|Print This Page Email to a Friend|
MOBILE, Alabama – Outside USA Mitchell Cancer Institute, large decorative teal ribbons announce September as Gynecologic Cancer Awareness Month.
Inside the institute, not far from where patients receive treatment, a team is working in the research lab on promising projects to address the most lethal of the GYN cancers – ovarian.
“We are actively developing new, targeted treatments for ovarian cancer as well as furthering our understanding of how the disease develops so that we might prevent. At present, the best preventative measure we have is to remove the ovaries of young women at risk for disease,” said physician-scientist Dr. Jennifer Scalici, who heads the GYN research team. “While effective, it’s a heavy, emotional decision to make that has lifelong implications for fertility and immediate development of menopause. I’d like a better solution to offer.”
Ovarian cancer is less common than breast cancer, but when it strikes, it strikes hard. Often by the time it’s diagnosed, the disease is in its later, less treatable stage. As a result, ovarian cancer accounts for more deaths than any other cancer of the female reproductive system, an expected 14,240 in the U.S. this year.
MCI researchers hope to change that.
Scalici, fellow GYN oncologist Dr. Rod Rocconi and Research Assistant Professor Dr. Luciana Madeira da Silva lead the research projects. They target ovarian cancer on several fronts.
Some projects experiment with new anti-cancer compounds in collaboration with MCI’s Drug Discovery Lab to see if they can be developed as a potential treatment for ovarian cancer. Da Silva is testing one of the compounds, MCI-059, which has been shown to inhibit the growth of ovarian tumors in mice. She plans to present her findings at a national cancer research meeting next year.
Another of the compounds, MCI-030, could soon be tested in hens at Auburn University in a project headed by Scalici. Laying hens, because of their frequent ovulation, are the only species other than women that develop ovarian cancer and do so at a high incidence. The study will test whether MCI-030 can fight cancer by inhibiting PDE10, an enzyme that Da Silva’s research shows is essential for ovarian tumor cell growth and will hopefully shed some light on the early events that lead to the development of ovarian cancer.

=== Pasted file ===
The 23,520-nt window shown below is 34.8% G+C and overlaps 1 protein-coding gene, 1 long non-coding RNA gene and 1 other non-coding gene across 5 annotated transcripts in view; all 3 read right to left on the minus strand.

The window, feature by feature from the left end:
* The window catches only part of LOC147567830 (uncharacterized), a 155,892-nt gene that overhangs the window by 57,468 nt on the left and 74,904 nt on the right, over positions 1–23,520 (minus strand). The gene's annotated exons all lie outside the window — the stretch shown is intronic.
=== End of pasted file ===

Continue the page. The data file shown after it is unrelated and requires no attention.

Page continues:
“We want to start administering the compound in the hens’ food at two years and see whether there will be a reduced incidence of cancer a year later,” Da Silva said. “We want to see if MCI-030 can be developed into a drug for the prevention of ovarian cancer recurrence.”
A health disparities project headed by Rocconi, meanwhile, is addressing why African-American women face a worse prognosis and a higher recurrence of ovarian cancer. Under this study, ovarian tumor tissue from Caucasian and African-American women is being collected and sent to the HudsonAlpha Institute for Biotechnology in Huntsville, where next-generation RNA sequencing and genomic ancestry will be correlated to investigate the molecular basis for this health disparity.
Rocconi says he expects to receive early results in the coming months that could take his research to the next level -- potentially identifying cancer-related biomarkers associated with race. Such findings could one day improve the outcomes for African-American patients in our region, he said.
Such “translational” research – using basic science to improve patient health -- is what sets MCI apart from other cancer centers, says Scalici. “At the end of the day, we are the only academic GYN oncology group actively conducting nationally recognized basic and translational research in gynecologic malignancies on the Gulf Coast,” she said. “We aim to translate our work in the laboratory to our patients in the clinic and do our part to advance cancer prevention and treatment, and provide women here locally with the highest level of care.”
© 2018 USA Health